Google has announced the launch and availability of a variety of new low-cost devices running its Chrome OS platform, including traditional Chromebooks, a touch-enabled 2-in-1, and an ultra-compact HDMI stick that can be plugged into any display.
Chromebook Flip is described as a "premium metal" device and has a keyboard as well as a 10.1-inch touchscreen which can fold over backwards for better comfort when used as a tablet. It will be available in the US within two months for $249 (approximately Rs. 15,525). The Chromebook Flip is based on a Rockchip 3288 processor with four ARM Cortex A17 cores, and promises 10 hours of battery life. The screen resolution is 1280x800 and there is 16GB of storage space.The Verge
notes that while Chrome OS hasn't always been touch-centric, Android apps are expected to be portable across Google's two operating systems soon. Touch-enabled Chromebooks have been available before, but the OS now has Android's virtual keyboard making tablet and convertible form factors possible for the first time.
Google also had announcements
regarding more traditional Chromebooks. Two new models, built by Haier and Hisense, also based on ARM Cortex-A17 processors, will bring the entry-level price down to $149 (approximately Rs. 9,300). Both feature 11.6-inch 1366x768-pixel screens, 16GB of storage and 2GB of RAM. Wi-Fi and Bluetooth are built in, and both devices offer two USB 2.0 ports, HDMI output, and a microSD card slot. Battery life is rated at 10 hours for the Haier model and 8.5 hours for the Hisense model.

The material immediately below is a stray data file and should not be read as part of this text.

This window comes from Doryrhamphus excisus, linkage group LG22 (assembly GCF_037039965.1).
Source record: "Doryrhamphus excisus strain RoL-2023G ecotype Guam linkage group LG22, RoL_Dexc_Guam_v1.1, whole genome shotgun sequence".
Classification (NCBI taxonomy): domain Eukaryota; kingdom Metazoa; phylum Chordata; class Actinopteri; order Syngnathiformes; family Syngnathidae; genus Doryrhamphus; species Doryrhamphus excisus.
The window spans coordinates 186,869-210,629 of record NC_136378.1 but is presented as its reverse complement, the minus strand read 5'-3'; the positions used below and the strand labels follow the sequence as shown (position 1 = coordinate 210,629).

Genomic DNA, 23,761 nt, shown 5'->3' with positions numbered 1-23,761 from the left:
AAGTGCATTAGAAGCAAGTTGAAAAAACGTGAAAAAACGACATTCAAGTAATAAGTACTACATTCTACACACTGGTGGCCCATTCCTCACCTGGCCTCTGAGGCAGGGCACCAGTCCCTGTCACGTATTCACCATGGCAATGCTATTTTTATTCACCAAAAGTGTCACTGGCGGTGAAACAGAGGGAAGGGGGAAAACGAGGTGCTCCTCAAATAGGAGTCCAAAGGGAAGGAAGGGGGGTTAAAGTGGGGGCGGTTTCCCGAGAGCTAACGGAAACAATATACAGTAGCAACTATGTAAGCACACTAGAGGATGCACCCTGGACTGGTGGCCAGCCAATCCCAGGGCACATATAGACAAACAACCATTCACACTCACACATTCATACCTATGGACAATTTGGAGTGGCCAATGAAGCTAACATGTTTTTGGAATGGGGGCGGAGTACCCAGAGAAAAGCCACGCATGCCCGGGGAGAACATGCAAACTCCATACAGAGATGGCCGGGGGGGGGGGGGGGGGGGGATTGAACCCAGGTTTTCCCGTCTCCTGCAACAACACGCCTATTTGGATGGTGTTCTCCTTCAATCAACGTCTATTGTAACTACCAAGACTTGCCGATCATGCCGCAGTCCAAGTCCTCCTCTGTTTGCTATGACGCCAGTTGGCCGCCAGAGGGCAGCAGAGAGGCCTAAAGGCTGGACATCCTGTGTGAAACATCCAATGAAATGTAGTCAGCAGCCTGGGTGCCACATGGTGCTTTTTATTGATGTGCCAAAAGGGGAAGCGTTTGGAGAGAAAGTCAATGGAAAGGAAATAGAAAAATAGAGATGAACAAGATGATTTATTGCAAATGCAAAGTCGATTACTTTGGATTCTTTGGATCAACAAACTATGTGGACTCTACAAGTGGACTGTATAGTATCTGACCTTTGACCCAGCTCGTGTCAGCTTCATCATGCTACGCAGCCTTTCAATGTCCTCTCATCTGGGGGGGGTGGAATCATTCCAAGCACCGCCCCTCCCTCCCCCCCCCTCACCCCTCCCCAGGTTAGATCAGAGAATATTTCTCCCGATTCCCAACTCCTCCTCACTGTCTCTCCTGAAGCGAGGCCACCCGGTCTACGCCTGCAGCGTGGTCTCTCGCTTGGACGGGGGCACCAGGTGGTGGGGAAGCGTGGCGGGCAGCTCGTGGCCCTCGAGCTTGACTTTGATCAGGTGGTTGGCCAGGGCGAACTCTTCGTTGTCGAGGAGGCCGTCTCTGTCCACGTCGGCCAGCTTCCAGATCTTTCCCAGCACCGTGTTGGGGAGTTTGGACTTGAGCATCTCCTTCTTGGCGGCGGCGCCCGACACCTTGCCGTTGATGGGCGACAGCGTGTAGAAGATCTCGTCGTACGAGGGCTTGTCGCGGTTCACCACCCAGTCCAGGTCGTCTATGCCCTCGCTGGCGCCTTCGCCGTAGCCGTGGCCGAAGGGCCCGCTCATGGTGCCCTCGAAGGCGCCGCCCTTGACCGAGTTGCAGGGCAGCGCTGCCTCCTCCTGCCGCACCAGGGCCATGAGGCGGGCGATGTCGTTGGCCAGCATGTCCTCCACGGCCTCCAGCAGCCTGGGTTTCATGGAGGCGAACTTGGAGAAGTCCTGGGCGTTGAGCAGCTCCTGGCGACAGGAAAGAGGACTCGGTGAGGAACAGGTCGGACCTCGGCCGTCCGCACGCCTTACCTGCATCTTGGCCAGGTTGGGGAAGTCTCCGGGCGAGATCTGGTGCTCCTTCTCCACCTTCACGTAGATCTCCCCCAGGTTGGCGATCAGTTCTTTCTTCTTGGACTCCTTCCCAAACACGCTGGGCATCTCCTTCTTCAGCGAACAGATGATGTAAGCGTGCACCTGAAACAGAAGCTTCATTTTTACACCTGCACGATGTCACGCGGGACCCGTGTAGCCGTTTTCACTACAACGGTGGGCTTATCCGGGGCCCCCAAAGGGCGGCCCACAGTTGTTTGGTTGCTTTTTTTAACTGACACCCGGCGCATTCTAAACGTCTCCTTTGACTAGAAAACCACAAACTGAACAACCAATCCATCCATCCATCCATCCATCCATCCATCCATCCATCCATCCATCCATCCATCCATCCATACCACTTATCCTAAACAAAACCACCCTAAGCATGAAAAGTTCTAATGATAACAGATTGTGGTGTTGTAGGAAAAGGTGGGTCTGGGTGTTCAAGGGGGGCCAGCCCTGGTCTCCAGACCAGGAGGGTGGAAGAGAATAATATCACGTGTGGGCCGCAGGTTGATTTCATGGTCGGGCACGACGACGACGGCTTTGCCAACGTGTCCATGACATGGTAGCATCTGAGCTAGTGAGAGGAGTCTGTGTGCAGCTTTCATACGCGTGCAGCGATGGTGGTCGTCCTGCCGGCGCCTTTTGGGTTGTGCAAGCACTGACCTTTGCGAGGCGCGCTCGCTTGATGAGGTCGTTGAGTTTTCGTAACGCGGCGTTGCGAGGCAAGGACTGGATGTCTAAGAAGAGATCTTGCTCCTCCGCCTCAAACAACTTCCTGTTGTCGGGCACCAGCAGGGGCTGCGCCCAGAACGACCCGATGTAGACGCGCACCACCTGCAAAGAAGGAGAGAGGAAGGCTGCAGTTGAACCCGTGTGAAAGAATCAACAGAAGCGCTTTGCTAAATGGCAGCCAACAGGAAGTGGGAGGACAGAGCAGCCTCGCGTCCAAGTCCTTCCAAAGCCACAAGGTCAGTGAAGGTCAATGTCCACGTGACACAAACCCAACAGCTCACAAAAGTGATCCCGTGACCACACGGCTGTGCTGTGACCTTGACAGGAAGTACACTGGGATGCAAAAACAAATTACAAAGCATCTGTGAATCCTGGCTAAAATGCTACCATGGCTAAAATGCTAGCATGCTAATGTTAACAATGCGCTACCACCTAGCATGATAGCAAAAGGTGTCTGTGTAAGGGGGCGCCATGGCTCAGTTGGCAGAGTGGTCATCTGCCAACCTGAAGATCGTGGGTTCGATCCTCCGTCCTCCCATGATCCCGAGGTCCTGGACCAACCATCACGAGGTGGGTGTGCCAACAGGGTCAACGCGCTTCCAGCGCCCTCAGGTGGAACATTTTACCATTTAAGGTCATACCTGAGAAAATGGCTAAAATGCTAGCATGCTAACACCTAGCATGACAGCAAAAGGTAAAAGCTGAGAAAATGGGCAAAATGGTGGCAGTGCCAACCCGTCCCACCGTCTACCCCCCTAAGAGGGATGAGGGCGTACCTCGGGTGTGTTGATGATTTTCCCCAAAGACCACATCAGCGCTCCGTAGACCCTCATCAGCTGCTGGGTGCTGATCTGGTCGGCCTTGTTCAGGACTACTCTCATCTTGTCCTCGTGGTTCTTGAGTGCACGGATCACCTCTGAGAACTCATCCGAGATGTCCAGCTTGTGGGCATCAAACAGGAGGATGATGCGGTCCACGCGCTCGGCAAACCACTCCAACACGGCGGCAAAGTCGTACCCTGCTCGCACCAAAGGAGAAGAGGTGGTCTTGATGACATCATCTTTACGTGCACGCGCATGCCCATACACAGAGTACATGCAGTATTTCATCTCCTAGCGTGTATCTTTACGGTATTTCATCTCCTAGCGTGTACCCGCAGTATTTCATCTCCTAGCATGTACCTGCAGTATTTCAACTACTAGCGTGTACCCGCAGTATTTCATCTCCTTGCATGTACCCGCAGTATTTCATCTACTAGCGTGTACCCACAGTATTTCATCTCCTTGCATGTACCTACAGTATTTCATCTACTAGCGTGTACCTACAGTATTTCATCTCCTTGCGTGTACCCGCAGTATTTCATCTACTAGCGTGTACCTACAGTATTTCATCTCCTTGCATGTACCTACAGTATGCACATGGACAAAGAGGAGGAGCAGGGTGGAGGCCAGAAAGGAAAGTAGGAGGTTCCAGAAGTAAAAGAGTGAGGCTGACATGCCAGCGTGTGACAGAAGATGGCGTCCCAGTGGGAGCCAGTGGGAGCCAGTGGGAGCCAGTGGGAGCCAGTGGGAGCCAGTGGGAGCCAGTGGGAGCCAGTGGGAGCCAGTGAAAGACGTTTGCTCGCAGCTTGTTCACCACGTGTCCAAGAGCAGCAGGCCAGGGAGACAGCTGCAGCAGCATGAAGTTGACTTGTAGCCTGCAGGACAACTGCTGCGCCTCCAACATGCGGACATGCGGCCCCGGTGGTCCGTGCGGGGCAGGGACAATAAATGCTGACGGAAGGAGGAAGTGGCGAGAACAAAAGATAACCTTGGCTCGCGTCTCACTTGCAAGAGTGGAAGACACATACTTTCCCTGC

The two are already available in the US at Amazon and Walmart respectively. Later this year, additional models from Xolo, Nexian and True will roll out, along with models from Acer, Aopen, Asus, Dell, Lenovo, HP and LG.
Asus is also building a much smaller Chrome OS device, the $99 (approximately Rs. 6,175) Chromebit dongle
. It can plug directly into a TV or monitor with an HDMI port, and is powered through a Micro-USB port. Bluetooth and Wi-Fi connectivity allow for keyboards, mice and of course Internet access. Google already sells the similar-sized Chromecast
dongle, and other companies have demonstrated HDMI stick PCs before, such as Intel's Compute Stick
The Chromebit will be a low-cost way to repurpose old hardware and create kiosks or terminals for Internet access. It will be available in summer 2015.